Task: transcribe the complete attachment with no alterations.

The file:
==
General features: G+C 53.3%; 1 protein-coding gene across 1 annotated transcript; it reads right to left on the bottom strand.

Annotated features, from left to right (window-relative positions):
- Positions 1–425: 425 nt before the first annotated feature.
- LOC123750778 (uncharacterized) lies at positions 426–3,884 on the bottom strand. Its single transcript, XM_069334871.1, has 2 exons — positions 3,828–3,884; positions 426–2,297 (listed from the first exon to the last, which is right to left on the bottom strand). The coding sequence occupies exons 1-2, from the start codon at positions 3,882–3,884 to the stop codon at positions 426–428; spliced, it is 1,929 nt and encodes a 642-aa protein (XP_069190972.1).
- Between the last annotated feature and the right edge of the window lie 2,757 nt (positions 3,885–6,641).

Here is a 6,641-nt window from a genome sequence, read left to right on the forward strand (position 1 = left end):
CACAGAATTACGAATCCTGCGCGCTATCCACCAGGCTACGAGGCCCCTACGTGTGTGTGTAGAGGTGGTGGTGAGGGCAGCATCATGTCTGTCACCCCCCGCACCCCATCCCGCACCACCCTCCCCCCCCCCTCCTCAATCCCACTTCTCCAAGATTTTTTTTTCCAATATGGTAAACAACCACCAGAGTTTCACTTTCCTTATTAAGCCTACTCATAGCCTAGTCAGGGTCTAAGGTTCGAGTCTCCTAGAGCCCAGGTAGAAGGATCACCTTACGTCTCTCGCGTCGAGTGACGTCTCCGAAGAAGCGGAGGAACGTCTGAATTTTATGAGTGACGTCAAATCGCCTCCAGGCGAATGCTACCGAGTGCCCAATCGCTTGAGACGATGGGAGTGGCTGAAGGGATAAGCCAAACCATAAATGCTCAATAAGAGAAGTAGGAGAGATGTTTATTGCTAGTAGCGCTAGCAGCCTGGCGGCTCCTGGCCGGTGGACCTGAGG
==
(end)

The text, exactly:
General features: G+C 53.3%; 1 protein-coding gene across 1 annotated transcript; it reads right to left on the bottom strand.

Annotated features, from left to right (window-relative positions):
- Positions 1–425: 425 nt before the first annotated feature.
- LOC123750778 (uncharacterized) lies at positions 426–3,884 on the bottom strand. Its single transcript, XM_069334871.1, has 2 exons — positions 3,828–3,884; positions 426–2,297 (listed from the first exon to the last, which is right to left on the bottom strand). The coding sequence occupies exons 1-2, from the start codon at positions 3,882–3,884 to the stop codon at positions 426–428; spliced, it is 1,929 nt and encodes a 642-aa protein (XP_069190972.1).
- Between the last annotated feature and the right edge of the window lie 2,757 nt (positions 3,885–6,641).

Here is a 6,641-nt window from a genome sequence, read left to right on the forward strand (position 1 = left end):
CACAGAATTACGAATCCTGCGCGCTATCCACCAGGCTACGAGGCCCCTACGTGTGTGTGTAGAGGTGGTGGTGAGGGCAGCATCATGTCTGTCACCCCCCGCACCCCATCCCGCACCACCCTCCCCCCCCCCTCCTCAATCCCACTTCTCCAAGATTTTTTTTTCCAATATGGTAAACAACCACCAGAGTTTCACTTTCCTTATTAAGCCTACTCATAGCCTAGTCAGGGTCTAAGGTTCGAGTCTCCTAGAGCCCAGGTAGAAGGATCACCTTACGTCTCTCGCGTCGAGTGACGTCTCCGAAGAAGCGGAGGAACGTCTGAATTTTATGAGTGACGTCAAATCGCCTCCAGGCGAATGCTACCGAGTGCCCAATCGCTTGAGACGATGGGAGTGGCTGAAGGGATAAGCCAAACCATAAATGCTCAATAAGAGAAGTAGGAGAGATGTTTATTGCTAGTAGCGCTAGCAGCCTGGCGGCTCCTGGCCGGTGGACCTGAGG